On Mafia, Wylde found time for an Alice in Chains face-lift, and the album bears the unmistakable marks of the operation: Drowsy post-anesthetic harmonies decorate gloomy dirges, while surgical scarring renders the vocalist temporarily unable to sing out of both sides of his mouth. Ozzy influenced AIC, so Mafia feels like a postmodern project, an idolized artist interpreting the sounds his work inspired. This reverent treatment occasionally produces refreshing records, e.g., David Bowie appropriating Nine Inch Nails, Johnny Cash tapping Danzig or Wylde exhuming Layne Staley.
Wylde stretches his voice, supplementing his snarl with upper-octave yowls and grave, gritty tones. He alters his axe attack, shrouding songs in a wah-wah haze. When even the piano ballads sound solid, Wylde is definitely going through changes.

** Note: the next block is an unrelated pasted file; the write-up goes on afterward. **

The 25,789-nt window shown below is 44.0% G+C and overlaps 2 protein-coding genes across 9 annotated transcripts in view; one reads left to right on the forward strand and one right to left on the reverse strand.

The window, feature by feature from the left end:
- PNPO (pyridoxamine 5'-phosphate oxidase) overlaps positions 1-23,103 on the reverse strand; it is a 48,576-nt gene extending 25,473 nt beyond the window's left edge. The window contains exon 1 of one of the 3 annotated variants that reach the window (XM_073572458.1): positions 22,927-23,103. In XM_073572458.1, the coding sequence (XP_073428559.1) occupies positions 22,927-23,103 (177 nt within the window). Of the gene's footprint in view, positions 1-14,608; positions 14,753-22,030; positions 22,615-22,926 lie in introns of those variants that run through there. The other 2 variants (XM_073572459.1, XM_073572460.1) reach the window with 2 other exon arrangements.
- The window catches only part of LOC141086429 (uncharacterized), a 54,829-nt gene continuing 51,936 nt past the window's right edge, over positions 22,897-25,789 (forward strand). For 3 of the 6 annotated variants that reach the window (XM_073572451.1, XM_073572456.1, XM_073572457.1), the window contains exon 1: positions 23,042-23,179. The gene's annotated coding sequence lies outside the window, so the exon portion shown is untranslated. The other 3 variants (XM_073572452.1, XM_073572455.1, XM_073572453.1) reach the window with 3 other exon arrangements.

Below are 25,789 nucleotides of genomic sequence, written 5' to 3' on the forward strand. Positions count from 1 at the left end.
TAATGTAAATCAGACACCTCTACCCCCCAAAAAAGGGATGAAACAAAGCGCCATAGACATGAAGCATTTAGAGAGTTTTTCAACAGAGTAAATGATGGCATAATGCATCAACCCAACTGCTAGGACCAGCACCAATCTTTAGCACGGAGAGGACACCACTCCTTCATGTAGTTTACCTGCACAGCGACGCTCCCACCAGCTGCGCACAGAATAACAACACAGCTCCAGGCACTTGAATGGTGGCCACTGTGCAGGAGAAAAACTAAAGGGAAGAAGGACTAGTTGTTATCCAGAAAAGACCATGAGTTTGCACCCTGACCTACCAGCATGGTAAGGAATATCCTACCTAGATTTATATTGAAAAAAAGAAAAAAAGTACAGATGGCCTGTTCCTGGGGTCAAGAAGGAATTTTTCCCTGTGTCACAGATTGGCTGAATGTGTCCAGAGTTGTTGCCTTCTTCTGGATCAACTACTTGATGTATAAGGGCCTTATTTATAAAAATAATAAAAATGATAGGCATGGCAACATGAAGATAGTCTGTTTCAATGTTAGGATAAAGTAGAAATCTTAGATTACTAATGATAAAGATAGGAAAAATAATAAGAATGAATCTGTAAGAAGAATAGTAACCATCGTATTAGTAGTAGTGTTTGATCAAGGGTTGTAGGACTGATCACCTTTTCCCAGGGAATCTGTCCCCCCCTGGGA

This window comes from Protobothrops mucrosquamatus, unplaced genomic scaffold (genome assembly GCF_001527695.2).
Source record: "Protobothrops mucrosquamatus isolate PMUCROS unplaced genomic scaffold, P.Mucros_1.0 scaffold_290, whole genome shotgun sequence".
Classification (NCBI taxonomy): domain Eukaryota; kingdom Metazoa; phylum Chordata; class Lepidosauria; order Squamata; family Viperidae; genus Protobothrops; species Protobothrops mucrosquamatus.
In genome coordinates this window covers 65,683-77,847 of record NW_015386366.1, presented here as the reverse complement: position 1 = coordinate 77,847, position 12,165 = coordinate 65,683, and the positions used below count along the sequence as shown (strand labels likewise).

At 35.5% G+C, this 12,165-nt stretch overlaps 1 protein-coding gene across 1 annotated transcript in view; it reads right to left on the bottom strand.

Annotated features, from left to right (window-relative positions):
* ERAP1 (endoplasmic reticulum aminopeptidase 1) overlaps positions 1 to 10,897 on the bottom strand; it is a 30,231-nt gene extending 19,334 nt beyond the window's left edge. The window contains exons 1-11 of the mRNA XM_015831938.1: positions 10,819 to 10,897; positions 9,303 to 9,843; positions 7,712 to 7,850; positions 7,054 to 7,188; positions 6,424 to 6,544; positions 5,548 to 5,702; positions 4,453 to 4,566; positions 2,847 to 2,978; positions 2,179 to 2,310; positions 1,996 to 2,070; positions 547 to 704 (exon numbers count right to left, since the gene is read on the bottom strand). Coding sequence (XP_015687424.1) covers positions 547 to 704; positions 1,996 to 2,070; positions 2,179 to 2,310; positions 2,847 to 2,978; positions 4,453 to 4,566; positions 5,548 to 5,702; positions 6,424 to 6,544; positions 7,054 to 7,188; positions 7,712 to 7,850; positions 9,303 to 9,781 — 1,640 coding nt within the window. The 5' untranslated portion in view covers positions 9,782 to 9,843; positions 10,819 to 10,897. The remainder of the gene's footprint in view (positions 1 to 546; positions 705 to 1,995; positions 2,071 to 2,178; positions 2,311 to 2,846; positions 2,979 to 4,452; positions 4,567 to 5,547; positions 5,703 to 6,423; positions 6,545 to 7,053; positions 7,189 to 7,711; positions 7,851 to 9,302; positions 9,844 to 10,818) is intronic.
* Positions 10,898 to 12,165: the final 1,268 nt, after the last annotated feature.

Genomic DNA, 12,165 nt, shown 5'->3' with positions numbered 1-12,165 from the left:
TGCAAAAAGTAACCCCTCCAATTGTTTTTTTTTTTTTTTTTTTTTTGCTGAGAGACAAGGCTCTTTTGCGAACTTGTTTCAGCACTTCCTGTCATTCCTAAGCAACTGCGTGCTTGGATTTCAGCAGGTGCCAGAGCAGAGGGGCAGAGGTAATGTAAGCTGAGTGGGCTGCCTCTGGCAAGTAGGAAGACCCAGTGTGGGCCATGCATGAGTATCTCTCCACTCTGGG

Join the Riverfront Times Press Club
Local journalism is information. Information is power. And we believe everyone deserves access to accurate independent coverage of their community and state. Our readers helped us continue this coverage in 2020, and we are so grateful for the support.
Help us keep this coverage going in 2021. Whether it's a one-time acknowledgement of this article or an ongoing membership pledge, your support goes to local-based reporting from our small but mighty team.
Join the Riverfront Times Club for as little as $5 a month.
Subscribe now to get the latest news delivered right to your inbox.